Controversial scheme set to be heard next month
The head of the planning committee that will rule on Foster + Partners’ controversial Tulip tourist attraction has admitted any decision to approve it could well be called in for a public inquiry by the secretary of state.
Chris Hayward’s comments come as the City of London planning committee hearing into the 305m tall structure is set to take place next month.
“We’re aiming for 2 April,” Hayward told Building. “That’s the date we’re hoping to bring it to committee.”
The chairman of the City’s planning and transportation committee said the scheme will be “the most controversial I have ever heard” and added: “[The building] is purely leisure. From the City’s point of view, it’s very different to anything we’ve ever looked at.”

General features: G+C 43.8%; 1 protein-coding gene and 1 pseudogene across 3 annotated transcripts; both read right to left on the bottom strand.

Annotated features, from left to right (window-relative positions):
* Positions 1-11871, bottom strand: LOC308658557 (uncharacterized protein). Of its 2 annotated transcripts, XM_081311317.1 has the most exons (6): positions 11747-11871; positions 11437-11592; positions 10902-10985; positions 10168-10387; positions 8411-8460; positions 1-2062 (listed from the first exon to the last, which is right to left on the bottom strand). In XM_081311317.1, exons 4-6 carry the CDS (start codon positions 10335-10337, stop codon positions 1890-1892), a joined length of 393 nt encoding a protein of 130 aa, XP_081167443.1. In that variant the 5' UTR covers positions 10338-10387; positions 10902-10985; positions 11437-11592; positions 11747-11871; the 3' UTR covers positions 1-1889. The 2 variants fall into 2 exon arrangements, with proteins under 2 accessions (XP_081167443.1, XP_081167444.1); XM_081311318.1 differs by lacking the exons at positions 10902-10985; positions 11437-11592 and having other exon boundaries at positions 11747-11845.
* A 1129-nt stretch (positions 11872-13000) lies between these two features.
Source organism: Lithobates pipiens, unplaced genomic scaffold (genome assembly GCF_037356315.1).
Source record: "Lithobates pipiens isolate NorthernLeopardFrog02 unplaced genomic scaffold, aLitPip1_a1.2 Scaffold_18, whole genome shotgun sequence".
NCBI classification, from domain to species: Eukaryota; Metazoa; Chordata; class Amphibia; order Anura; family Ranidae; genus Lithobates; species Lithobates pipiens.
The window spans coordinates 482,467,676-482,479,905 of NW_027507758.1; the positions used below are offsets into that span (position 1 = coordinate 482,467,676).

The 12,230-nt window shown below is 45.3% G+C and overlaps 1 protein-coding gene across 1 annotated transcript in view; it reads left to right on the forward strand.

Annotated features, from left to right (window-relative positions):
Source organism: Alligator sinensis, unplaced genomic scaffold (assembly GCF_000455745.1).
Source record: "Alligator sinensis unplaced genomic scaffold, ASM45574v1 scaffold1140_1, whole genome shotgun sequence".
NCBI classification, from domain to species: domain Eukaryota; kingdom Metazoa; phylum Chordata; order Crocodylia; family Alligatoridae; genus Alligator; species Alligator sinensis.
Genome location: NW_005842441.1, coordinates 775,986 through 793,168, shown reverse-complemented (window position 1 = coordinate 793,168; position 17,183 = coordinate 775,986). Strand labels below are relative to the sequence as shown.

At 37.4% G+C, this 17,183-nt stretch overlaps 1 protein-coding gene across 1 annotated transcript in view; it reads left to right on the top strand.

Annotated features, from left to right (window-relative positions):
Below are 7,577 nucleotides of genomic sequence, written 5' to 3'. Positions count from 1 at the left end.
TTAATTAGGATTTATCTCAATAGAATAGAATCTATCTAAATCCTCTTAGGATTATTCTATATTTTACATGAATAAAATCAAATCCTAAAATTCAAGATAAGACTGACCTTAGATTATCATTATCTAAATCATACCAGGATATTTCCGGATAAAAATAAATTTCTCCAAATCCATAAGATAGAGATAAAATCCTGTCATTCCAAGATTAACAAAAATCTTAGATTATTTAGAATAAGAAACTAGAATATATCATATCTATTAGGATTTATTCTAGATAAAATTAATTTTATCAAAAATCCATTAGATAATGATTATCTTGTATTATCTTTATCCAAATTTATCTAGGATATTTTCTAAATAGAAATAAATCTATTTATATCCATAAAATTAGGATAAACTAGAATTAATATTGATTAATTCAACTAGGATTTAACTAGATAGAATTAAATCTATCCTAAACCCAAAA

And he admitted: “There’s a lot of people against it. Whatever decision we make, certainly if we consent it, the mayor can call it in, indeed the secretary of state could call it in [and] I would not be at all surprised with a development like that if the secretary of state [called it in] for a public inquiry.”
Hayward said he was still waiting to receive a planning report ahead of the 2 April hearing and added: “It provides a different sort of building in the City, the like of which we’ve never before. It’s an interesting design.”
So far government heritage advisor Historic England, Tower of London custodian Historic Royal Palaces and the Greater London Authority have all given City planners critical feedback on the proposals – as has the authority’s own built-environment team.
The scheme has been earmarked for a site next to the Gherkin and created for that building’s owner – the billionaire banker Jacob J Safra.
Other firms working on the plans include Gherkin builder Skanska and consultant Alinea.